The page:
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The Melbourne Minutes: New Downing Street Memos from Down Under
By David Swanson
Over a year before the United States launched an endless war on Iraq in what President George W. Bush told Congress was an urgently needed action to prevent an attack with nonexistent weapons by non-Iraqi terrorists…
Eleven months before Bush told British Prime Minister Tony Blair that a good way to start a war on Iraq would be to paint planes with U.N. colors, fly them low, and get them shot at…
Five months before the Downing Street Minutes were taken at a meeting revealing the knowledge top British officials had of the secret war plans of the Bush administration…
Just a week or two before several of the Downing Street Memos recorded U.S.-British discussions of the coming war…
On February 27, 2002 – just five months after 15 Saudis, 2 Lebanese, and 2 Yemenis flew airplanes into U.S. buildings – Trevor Flugge, who was then chairman of AWB, the Australian Wheat Board, a private corporation, told AWB's board that John Dauth, who was then Australia's ambassador to the United Nations, had revealed to Flugge the plans of the U.S. and Australian governments for war on Iraq. Tragically, for war-profiteers everywhere, somebody took minutes of the meeting.
HERE ARE THE MINUTES: PDF. (Note: This is a 12-page document with several blank pages. See page 9.)
HERE IS THE RELEVANT SECTION AND AN IMAGE OF PAGE 9: HTML.
You may not have heard about this from the U.S. media. Maybe if we all scream really loudly for six weeks you will. That's how the Downing Street Minutes found their 15 minutes of fame in June 2005. But, as we stuff our faces with dead turkeys, the new Melbourne Minutes are the top news story in Australia. According to the Australian Associated Press:
"Mr Dauth briefed Mr Flugge in New York in February 2002 - 13 months before the invasion - and the details appear in minutes of AWB's February 27 board meeting tendered to the inquiry.
"'The ambassador stated that he believed that US military action to depose Saddam Hussein was inevitable and that at this time the Australian government would support and participate in such action,' the minutes say. 'The ambassador believed that the Iraqis grossly underestimated the US reaction to September 11 (with the consequent military response in Afghanistan) and that Iraq's request to renegotiate UN weapons inspectors was a direct result of their nervousness about US action. The ambassador believed that the latest olive branch from the Iraqis was likely to stave off US action (for) 12 to 18 months but that some military action was inevitable.'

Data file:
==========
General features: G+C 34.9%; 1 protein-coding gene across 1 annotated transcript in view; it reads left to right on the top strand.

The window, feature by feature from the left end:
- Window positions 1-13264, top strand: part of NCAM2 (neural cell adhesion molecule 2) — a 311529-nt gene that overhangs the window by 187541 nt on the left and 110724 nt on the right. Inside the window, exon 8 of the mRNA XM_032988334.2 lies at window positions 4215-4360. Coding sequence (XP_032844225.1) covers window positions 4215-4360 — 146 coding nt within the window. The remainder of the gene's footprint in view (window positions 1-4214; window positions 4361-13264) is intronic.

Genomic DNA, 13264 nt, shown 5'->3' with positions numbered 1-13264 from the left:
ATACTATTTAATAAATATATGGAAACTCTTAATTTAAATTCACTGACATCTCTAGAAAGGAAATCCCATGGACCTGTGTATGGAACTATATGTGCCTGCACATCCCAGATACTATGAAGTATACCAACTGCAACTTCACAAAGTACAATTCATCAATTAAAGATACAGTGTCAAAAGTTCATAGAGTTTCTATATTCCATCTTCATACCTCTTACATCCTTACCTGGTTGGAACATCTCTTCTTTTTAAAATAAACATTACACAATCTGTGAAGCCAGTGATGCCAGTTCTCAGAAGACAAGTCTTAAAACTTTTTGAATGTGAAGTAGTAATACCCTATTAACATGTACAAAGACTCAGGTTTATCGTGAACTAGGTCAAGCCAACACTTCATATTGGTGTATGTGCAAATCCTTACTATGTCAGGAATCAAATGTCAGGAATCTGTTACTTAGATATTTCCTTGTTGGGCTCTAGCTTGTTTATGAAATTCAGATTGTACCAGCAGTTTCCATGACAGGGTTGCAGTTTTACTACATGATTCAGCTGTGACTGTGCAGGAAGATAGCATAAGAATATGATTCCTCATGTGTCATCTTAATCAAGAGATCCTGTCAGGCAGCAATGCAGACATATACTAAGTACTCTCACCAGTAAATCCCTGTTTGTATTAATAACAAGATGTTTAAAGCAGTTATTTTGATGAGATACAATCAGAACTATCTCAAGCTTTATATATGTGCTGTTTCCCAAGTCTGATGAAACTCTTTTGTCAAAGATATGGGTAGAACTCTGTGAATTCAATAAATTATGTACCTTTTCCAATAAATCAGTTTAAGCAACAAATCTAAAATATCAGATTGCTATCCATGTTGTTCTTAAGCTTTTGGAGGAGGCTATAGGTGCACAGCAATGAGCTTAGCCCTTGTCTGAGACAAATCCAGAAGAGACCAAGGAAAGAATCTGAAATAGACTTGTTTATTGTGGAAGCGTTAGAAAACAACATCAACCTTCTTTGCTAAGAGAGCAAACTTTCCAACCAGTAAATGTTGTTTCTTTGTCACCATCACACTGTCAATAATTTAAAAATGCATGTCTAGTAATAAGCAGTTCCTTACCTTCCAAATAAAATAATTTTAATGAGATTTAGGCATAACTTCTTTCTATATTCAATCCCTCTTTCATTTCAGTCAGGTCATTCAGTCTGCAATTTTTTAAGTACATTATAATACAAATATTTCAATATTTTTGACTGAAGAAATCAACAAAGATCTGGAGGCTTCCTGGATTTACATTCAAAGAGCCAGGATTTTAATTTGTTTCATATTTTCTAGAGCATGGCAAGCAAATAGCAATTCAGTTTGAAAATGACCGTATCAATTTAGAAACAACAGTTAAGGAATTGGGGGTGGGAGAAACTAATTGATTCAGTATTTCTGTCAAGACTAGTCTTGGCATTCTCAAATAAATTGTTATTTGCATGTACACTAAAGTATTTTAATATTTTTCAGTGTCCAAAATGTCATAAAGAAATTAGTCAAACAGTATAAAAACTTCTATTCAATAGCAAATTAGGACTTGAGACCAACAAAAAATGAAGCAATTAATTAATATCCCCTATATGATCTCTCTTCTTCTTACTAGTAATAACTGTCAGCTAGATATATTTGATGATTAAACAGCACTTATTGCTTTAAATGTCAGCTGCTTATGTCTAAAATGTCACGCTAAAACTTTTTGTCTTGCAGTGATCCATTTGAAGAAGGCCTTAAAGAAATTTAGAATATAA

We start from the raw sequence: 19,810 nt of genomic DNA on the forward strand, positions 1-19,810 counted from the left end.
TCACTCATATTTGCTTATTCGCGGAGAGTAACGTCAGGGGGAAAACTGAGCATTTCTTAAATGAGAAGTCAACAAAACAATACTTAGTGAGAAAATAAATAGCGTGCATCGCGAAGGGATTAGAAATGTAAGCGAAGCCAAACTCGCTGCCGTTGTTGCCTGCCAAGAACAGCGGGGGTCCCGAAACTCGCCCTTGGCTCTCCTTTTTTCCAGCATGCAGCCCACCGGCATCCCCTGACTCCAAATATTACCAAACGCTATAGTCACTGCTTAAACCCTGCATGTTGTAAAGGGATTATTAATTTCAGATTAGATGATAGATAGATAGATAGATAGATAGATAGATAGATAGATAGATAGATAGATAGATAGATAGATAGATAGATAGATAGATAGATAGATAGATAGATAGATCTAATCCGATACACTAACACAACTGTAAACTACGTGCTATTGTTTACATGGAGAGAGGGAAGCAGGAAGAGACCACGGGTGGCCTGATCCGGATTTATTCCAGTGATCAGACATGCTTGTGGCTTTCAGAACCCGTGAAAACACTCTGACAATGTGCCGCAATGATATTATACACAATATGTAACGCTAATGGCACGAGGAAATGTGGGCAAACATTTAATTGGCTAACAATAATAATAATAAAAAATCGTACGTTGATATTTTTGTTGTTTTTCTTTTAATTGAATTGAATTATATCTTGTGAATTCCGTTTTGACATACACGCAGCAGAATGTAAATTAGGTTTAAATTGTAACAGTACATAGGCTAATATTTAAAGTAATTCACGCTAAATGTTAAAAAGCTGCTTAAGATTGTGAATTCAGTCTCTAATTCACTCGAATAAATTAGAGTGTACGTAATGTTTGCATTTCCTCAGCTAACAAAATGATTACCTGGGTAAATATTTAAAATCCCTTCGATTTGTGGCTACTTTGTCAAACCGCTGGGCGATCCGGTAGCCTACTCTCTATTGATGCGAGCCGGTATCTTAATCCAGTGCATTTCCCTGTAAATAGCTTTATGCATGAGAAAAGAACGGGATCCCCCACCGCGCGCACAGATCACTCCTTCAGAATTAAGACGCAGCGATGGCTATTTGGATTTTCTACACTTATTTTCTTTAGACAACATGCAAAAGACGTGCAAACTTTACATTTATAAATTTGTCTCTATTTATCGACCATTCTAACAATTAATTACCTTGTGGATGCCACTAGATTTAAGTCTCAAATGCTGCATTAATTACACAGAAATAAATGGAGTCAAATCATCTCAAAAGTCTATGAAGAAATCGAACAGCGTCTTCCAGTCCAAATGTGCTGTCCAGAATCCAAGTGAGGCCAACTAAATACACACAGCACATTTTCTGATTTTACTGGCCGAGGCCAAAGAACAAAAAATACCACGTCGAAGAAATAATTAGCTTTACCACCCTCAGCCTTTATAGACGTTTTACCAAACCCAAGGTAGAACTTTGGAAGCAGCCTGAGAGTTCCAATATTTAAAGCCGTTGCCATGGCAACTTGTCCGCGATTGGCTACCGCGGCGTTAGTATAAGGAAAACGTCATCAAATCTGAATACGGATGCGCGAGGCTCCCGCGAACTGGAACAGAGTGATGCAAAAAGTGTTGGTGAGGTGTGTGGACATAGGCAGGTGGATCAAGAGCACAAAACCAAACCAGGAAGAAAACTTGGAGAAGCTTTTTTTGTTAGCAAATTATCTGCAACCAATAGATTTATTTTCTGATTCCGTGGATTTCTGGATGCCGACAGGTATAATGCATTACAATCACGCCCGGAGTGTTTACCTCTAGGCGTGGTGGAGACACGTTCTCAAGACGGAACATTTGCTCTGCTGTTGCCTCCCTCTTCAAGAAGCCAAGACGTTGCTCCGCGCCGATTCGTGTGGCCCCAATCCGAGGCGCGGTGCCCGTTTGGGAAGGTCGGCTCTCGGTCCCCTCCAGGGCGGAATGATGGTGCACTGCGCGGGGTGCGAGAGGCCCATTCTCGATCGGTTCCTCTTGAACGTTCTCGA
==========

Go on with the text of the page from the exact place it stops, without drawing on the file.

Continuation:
"Mr Dauth - now high commissioner in New Zealand - predicted the Iraq war would be similar to the campaign in Afghanistan, with heavy use of air support followed by the deployment of ground troops.
"'He undertook to ensure that AWB was given as much warning as would be possible under such circumstances but noted that in these instances often the Australian government had little notification,' the board minutes said."
Where have we heard that word "inevitable" before? Oh, yeah: the Downing Street Minutes: "Military action was now seen as inevitable. Bush wanted to remove Saddam, through military action, justified by the conjunction of terrorism and WMD. But the intelligence and facts were being fixed around the policy."
Why are we hearing about the minutes of this Australian meeting only now? Well, the minutes have been released by a government investigation into AWB's bribing of Saddam Hussein's government in order to win contracts to export Australian wheat to Iraq. That investigation may now be expanded in Australia. It's also one that the incoming Democratic chairs of the House and Senate agriculture committees in the U.S. committed last week to investigating. What will they do now, with the wheat bribe scandal having taken this interesting twist?
The past six years of near zero Congressional oversight in Washington is one reason Americans' knowledge of the planning of the Iraq War comes largely from foreign sources. But, if members of the Australian government were passing word around, I shudder to think how many people in the right circles in Washington, D.C., knew the score but kept their mouths shut and are keeping them shut to this very day. It's clear that members of the U.S. corporate media elite were in the know. In fact, if you ask them to condescend to notice this Australian news, they'll almost certainly tell you it's "old news," that they knew it all four years ago. They did, but they didn't tell the rest of us.